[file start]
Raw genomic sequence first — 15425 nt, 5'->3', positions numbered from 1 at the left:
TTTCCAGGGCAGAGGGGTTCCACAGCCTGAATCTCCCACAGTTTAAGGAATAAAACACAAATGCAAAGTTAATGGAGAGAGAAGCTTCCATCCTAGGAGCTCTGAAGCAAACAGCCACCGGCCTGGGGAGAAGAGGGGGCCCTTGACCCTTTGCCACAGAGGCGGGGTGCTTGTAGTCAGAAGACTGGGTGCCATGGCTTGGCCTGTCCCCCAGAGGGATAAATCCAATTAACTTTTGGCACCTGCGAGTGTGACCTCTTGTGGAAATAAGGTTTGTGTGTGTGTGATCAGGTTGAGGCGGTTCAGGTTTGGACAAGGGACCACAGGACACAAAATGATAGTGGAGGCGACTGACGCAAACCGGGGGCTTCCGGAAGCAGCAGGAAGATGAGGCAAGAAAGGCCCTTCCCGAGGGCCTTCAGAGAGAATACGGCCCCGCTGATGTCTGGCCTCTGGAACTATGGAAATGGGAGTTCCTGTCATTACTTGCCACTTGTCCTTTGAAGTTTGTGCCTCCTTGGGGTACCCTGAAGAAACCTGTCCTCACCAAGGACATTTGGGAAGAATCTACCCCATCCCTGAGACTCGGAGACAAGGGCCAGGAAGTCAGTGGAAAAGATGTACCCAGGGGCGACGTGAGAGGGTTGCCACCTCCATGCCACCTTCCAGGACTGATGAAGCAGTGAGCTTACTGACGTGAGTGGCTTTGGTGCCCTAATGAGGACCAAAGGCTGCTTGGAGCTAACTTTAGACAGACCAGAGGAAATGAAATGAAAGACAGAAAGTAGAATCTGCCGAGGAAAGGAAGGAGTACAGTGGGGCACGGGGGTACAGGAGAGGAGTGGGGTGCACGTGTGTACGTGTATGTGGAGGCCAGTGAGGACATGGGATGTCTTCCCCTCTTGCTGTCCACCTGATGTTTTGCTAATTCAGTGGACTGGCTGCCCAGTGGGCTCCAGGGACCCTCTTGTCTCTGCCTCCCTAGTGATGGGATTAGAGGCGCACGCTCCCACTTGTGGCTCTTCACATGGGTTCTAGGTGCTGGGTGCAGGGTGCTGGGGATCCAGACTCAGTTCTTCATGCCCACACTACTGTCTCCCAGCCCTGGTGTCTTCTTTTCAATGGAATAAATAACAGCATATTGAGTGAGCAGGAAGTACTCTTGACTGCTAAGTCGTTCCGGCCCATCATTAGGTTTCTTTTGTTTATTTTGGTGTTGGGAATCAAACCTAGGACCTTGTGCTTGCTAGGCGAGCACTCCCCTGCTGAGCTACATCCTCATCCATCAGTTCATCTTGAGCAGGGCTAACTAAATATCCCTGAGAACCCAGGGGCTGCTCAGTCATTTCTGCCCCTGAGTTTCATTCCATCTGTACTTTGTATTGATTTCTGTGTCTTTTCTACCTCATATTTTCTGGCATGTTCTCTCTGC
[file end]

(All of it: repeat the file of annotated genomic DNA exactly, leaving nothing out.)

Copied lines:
Raw genomic sequence first — 15425 nt, 5'->3', positions numbered from 1 at the left:
TTTCCAGGGCAGAGGGGTTCCACAGCCTGAATCTCCCACAGTTTAAGGAATAAAACACAAATGCAAAGTTAATGGAGAGAGAAGCTTCCATCCTAGGAGCTCTGAAGCAAACAGCCACCGGCCTGGGGAGAAGAGGGGGCCCTTGACCCTTTGCCACAGAGGCGGGGTGCTTGTAGTCAGAAGACTGGGTGCCATGGCTTGGCCTGTCCCCCAGAGGGATAAATCCAATTAACTTTTGGCACCTGCGAGTGTGACCTCTTGTGGAAATAAGGTTTGTGTGTGTGTGATCAGGTTGAGGCGGTTCAGGTTTGGACAAGGGACCACAGGACACAAAATGATAGTGGAGGCGACTGACGCAAACCGGGGGCTTCCGGAAGCAGCAGGAAGATGAGGCAAGAAAGGCCCTTCCCGAGGGCCTTCAGAGAGAATACGGCCCCGCTGATGTCTGGCCTCTGGAACTATGGAAATGGGAGTTCCTGTCATTACTTGCCACTTGTCCTTTGAAGTTTGTGCCTCCTTGGGGTACCCTGAAGAAACCTGTCCTCACCAAGGACATTTGGGAAGAATCTACCCCATCCCTGAGACTCGGAGACAAGGGCCAGGAAGTCAGTGGAAAAGATGTACCCAGGGGCGACGTGAGAGGGTTGCCACCTCCATGCCACCTTCCAGGACTGATGAAGCAGTGAGCTTACTGACGTGAGTGGCTTTGGTGCCCTAATGAGGACCAAAGGCTGCTTGGAGCTAACTTTAGACAGACCAGAGGAAATGAAATGAAAGACAGAAAGTAGAATCTGCCGAGGAAAGGAAGGAGTACAGTGGGGCACGGGGGTACAGGAGAGGAGTGGGGTGCACGTGTGTACGTGTATGTGGAGGCCAGTGAGGACATGGGATGTCTTCCCCTCTTGCTGTCCACCTGATGTTTTGCTAATTCAGTGGACTGGCTGCCCAGTGGGCTCCAGGGACCCTCTTGTCTCTGCCTCCCTAGTGATGGGATTAGAGGCGCACGCTCCCACTTGTGGCTCTTCACATGGGTTCTAGGTGCTGGGTGCAGGGTGCTGGGGATCCAGACTCAGTTCTTCATGCCCACACTACTGTCTCCCAGCCCTGGTGTCTTCTTTTCAATGGAATAAATAACAGCATATTGAGTGAGCAGGAAGTACTCTTGACTGCTAAGTCGTTCCGGCCCATCATTAGGTTTCTTTTGTTTATTTTGGTGTTGGGAATCAAACCTAGGACCTTGTGCTTGCTAGGCGAGCACTCCCCTGCTGAGCTACATCCTCATCCATCAGTTCATCTTGAGCAGGGCTAACTAAATATCCCTGAGAACCCAGGGGCTGCTCAGTCATTTCTGCCCCTGAGTTTCATTCCATCTGTACTTTGTATTGATTTCTGTGTCTTTTCTACCTCATATTTTCTGGCATGTTCTCTCTGC